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Views “Cool Traditions” Stay in Tune with Modern Life
Sesson Fans: A Cool Breath of Tradition
[2018.02.07]

Elegant illustrations in ink on handmade washi paper characterize the Sesson fans that have been made in the town of Hitachi Ōta for generations. At the helm today is a woman in her nineties, the fourth generation of her family to make the fans, and the last of a long line of craftspeople.

A Breath of Fresh Air

When the hot, muggy weather arrives, it’s time for the little helpers of summer to work their cooling magic: light clothes of cotton and hemp, straw hats, wind chimes, and hand-held fans. Sit outside in the cool of the evening, your summer blinds hung at the windows, and you’re ready for a traditional Japanese summer.

As a child, I used to carry an uchiwa fan in the sash of my yukata whenever I went to the Obon dances or firework displays that traditionally mark the height of summer. The fan not only provided a cool breeze; it was also essential for fending off seasonal insects. Do these traditions survive among young people today? I sometimes wonder.

This summer, I treated myself to a new Sesson uchiwa fan. This traditional type of fan consists of a bamboo handle and frame wrapped in a wide paddle-shaped shell of washi paper painted in ink with traditional designs associated with summer: eggplants, cucumbers, horses, scarecrows . . . The fan is light and remarkably effective at creating a cooling breeze. Many of the pictures are copies of paintings by Sesson, a sixteenth-century monk and artist who lived in Hitachi Ōta. The fans are individually made by hand in the same town in Ibaraki Prefecture to this day.

Sesson fans. Copies of paintings by the monk artist Sesson and images made by previous generations of craftsmen are printed onto the paper fans.

Keeping a Tradition Alive

At first glance, the old wooden house I have come to visit seems to be half-buried under the flourishing vegetation of the overgrown garden. Outside the house, drying in the sun, are rows of bamboo frames that will later be turned into fans.

“We give them a good drying out in the sun,” says Akutsu Fusako. “That helps prevent mold. And the finished fans weigh almost nothing!” Akutsu has spent her life in the family business, making Sesson uchiwa fans. Now 95, she is the last of a long line of traditional craftspeople.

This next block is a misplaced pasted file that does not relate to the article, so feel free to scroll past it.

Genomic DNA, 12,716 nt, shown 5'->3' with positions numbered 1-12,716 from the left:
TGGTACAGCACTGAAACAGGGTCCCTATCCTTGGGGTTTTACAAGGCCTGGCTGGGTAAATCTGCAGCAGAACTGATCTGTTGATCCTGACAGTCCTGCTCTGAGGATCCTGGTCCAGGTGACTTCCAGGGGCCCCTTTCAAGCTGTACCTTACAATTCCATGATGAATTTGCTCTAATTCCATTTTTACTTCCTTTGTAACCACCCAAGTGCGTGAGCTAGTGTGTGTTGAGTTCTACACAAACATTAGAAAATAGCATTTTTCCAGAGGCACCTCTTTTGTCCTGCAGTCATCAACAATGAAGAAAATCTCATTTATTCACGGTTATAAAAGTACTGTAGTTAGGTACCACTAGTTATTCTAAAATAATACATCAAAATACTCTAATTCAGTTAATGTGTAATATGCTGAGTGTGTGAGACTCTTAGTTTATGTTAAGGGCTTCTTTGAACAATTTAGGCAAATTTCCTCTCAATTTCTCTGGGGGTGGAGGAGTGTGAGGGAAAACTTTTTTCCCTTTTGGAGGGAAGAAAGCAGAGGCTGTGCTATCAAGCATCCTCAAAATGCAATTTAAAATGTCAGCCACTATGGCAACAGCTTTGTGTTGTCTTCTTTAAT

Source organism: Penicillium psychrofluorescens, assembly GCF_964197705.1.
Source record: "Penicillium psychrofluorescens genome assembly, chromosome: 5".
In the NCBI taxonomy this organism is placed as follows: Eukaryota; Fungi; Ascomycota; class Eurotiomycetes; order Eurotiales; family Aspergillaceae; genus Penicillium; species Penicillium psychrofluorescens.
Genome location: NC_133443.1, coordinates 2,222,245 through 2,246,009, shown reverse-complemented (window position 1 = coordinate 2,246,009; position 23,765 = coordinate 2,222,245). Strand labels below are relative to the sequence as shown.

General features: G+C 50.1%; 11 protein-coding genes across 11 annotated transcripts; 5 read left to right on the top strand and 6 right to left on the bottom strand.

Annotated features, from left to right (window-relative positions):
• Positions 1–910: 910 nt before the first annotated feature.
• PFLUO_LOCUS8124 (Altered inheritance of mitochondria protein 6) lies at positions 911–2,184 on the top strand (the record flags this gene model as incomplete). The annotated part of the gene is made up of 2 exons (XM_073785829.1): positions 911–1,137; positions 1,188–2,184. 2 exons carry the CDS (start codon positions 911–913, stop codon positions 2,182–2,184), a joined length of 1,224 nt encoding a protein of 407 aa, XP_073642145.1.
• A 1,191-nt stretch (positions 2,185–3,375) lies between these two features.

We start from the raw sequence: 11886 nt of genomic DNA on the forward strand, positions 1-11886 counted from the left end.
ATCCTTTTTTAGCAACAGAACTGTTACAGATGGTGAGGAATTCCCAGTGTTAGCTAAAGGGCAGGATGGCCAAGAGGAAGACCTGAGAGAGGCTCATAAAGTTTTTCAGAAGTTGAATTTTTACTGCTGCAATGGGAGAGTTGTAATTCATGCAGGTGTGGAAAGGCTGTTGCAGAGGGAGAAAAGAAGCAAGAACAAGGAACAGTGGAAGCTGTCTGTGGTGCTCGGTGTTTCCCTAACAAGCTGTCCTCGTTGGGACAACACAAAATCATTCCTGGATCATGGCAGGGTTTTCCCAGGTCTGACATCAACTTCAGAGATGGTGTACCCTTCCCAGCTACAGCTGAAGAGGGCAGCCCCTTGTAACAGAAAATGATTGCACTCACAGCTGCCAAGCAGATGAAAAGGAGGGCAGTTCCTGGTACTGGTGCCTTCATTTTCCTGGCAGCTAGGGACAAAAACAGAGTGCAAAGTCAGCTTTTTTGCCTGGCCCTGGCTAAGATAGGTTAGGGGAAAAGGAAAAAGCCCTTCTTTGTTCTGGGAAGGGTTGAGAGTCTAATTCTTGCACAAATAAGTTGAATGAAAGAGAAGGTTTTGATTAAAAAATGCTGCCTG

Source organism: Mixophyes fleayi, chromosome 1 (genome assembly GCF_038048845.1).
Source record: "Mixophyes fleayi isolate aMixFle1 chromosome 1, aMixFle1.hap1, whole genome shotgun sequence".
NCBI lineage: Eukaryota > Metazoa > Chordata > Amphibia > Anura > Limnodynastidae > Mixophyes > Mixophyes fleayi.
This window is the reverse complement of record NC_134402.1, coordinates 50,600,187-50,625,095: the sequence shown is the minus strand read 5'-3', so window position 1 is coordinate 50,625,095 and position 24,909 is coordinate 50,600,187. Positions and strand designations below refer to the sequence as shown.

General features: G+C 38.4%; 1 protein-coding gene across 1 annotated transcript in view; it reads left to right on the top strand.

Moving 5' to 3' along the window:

Akutsu Fusako has more than 80 years’ experience making these fans. She takes care of every stage of the process herself, by hand. Here she applies a painting of morning glories to a bamboo frame.

The fans are made from bamboo cut from a nearby grove. The freshly harvested bamboo is then chopped and shaped into the fan-shaped skeleton frame. The frames are left to dry in the sun for eight months, before the washi paper is added.

“I used to go into the mountains with my son to cut the bamboo until I was 90. Partly to teach him the right kind of bamboos to cut.” By now, Akutsu apparently trusts her son to recognize the fine-quality fresh bamboo she needs for her work. Everything else she does herself by hand—from cutting the bamboo and attaching the washi paper, to the final finishing touches.

Making the bamboo frame. First, Akutsu cuts a 37-centimeter piece of bamboo into nine chunks with a hatchet. After shearing off some of the thickness, she cuts 40 thin notches into the bamboo, then stretches these out into a fan shape with her hands.

“It was my great-grandfather who started making fans; I’m the fourth generation. This house and all the implements I use for my work date from the Meiji era (1868–1912).” The house was built in 1880 and, having survived two major earthquakes, is now a little crooked. The atmosphere is redolent of years gone by, whisking you away to an older world. It feels strangely like coming home. There is no air-conditioning, but breezes run through the house, keeping it cool even in summer. The wooden tools used to make the fans are buffed to a sheen with long years of use.

Once she has bound the frame with dampened igusa reeds, the skeleton of the fan is finished. After being left to dry in the sun for eight months, the framework is light and strong.

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  • [2018.02.07]
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